Confidence For Preforming New Skills in Competition
The quest of every athlete is to perform better in competition.
It is the reason athletes spend countless hours practicing, learning new skills, tweaking mechanics and trying different techniques. Many athletes will hire private coaches to hone their skills and improve their technique at a quicker rate.
Yet, despite all the work and time dedicated to improving physical skills, many athletes find it difficult to perform new skills in competition.
Can you identify with this issue?
Do you have difficulty applying new skills in competition–ones you can perform well in practice?
Maybe you are a gymnast who just learned a new tumbling pass and have been sticking the landings in practice but step out of bounds in meets…
Or perhaps you are a pitcher who has learned a split-finger in preseason but have difficulty locating the pitch in games…
Or possibly you are a golfer working on a new chip shot and are pretty solid during practice rounds, but cannot replicate your performance in tournaments.
If you are having difficulty transferring new skills into competition, you are not alone. This is a much more common issue than you think and it occurs at every level of sport.
The Phoenix Mercury of the WNBA have been having difficulty putting their game together during the 2017 season.
So far, this season, the 7-5 Mercury have had difficulty performing consistently in games and cannot seem to string several victories in a row. After a devastating 31-point loss, the Mercury bounced back for a road win beating the Seattle Storm, 85-82 despite being outscored in the second half.
Mercury center, Brittney Griner, expressed concern over the team’s inability to apply practice skills and strategies into action during the pressure of competition.
GRINER: “I was more worried about the game. With the loss we came off of and everything we’d been working on in practice then translating it to the game. That’s our thing – we’ll have good practices then not translate it, but we did that today. We have to keep doing that.”
What might be going on?
When you first learn a skill in practice, you feel very little pressure to perform. Less spectators and no expectations help you feel no pressure to execute the skill.
Performing new skills in competition is accompanied by more pressure. At this point, a great deal of patience is required because this process is often two steps forward and one step back.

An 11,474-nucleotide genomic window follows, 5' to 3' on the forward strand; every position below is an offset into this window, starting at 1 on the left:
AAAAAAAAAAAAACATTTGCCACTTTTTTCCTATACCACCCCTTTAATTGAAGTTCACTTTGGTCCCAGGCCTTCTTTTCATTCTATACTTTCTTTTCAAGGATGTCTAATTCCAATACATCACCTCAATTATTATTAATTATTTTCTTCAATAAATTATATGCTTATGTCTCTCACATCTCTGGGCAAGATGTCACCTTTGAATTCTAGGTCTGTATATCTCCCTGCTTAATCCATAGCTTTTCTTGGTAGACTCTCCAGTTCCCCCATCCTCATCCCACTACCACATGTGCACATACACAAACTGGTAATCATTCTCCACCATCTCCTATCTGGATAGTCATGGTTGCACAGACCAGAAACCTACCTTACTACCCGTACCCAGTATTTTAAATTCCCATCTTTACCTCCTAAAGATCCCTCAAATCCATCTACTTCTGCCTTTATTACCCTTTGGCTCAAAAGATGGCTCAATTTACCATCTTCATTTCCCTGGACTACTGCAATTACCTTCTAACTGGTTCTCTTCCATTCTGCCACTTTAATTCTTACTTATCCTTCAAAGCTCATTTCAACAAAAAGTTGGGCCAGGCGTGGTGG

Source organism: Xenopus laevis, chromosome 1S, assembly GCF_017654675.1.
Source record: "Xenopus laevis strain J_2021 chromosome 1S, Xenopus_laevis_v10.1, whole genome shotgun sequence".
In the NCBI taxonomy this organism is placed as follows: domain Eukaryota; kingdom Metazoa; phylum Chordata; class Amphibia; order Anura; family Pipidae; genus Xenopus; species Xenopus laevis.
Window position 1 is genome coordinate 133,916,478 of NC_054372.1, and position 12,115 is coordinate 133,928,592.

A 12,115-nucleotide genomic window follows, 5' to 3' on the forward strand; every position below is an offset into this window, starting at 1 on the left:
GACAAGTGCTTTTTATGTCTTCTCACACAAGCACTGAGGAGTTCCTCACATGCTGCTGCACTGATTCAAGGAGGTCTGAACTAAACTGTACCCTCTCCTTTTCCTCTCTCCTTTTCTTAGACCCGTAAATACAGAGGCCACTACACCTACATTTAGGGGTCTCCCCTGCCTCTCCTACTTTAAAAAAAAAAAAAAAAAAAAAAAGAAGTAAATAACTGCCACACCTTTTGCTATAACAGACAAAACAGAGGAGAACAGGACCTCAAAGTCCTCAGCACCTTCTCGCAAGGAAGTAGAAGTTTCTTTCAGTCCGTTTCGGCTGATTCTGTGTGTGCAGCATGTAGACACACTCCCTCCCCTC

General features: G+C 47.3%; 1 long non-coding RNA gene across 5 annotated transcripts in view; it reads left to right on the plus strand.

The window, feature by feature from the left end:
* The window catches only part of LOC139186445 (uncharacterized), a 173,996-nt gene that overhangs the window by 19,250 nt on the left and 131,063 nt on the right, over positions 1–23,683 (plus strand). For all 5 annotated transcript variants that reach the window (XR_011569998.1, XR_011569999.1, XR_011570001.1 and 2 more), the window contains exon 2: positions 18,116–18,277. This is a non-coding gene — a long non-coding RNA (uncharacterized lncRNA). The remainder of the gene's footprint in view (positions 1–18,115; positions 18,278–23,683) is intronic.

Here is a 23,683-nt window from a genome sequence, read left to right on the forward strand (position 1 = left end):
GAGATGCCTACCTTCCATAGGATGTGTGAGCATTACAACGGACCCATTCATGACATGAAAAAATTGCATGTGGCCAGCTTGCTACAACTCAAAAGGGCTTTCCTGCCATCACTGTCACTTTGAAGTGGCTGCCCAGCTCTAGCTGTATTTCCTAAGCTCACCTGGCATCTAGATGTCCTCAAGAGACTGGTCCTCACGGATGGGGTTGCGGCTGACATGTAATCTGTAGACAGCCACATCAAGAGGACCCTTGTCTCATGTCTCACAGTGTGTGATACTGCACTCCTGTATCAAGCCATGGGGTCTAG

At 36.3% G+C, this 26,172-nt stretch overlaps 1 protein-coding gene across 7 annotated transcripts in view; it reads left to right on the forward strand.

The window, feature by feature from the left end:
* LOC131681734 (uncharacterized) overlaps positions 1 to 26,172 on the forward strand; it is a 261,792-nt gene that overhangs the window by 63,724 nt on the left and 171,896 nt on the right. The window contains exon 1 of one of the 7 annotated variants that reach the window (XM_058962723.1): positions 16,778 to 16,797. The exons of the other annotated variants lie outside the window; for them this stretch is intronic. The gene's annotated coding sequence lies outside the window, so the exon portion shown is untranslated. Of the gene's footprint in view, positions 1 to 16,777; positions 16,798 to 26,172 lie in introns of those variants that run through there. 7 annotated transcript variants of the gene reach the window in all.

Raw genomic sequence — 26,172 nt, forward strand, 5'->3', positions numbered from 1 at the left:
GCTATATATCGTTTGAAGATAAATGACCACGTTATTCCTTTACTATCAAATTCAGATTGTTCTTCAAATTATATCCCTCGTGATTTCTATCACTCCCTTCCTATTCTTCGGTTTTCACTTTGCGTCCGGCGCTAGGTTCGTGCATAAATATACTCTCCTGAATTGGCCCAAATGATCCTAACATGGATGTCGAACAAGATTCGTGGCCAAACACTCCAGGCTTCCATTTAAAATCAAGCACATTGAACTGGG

Performing new skills in competition is the most critical stage because this is the place where some athletes lose confidence and get frustrated.
And what makes it harder is fear of failure or not wanting to disappoint a coach or parent.
If you trust in the process and understand that these are normal steps in developing competitive skills, you will be more confident in your ability to perform a new skill and, eventually trust in your ability to nail the skill when pressure is at its highest.
Taking New Skills to Competition:
Performance is a quest or journey. Your goal is to get better each time you compete. And be able to take a “decent” practice game to competition–not your best performance!
The fear can prevent you from performing new skills in competition–the same skills you can so 8 of 10 times in practice.
If you don’t take any risks, you can’t improve and more forward. Sometimes you have to feel the fear and perform your new skills anyway. Let go of worrying about the negative outcome and go for it! You might surprise yourself.
Learn Powerful Trust-Boosting Mental Strategies!
Are you frustrated with practicing harder in your sport only to have your effort undone by your mental game during competition?
Do you feel like your stomach is in a ball of knots and you cant think clearly because you are so anxious and tense stepping on the the field, court, course or track?
Check out our program, The Fearless Athlete!
The Fearless Athlete CD and workbook program is a 14-day plan for unbeatable trust. This program is ideal for any athlete or coach that wants to discover powerful mental strategies to overcome fear, perfectionism, and perform with trust.
Learn more about one of our most popular CD programs in The Confident Athlete Series…
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~Peter, New Zealand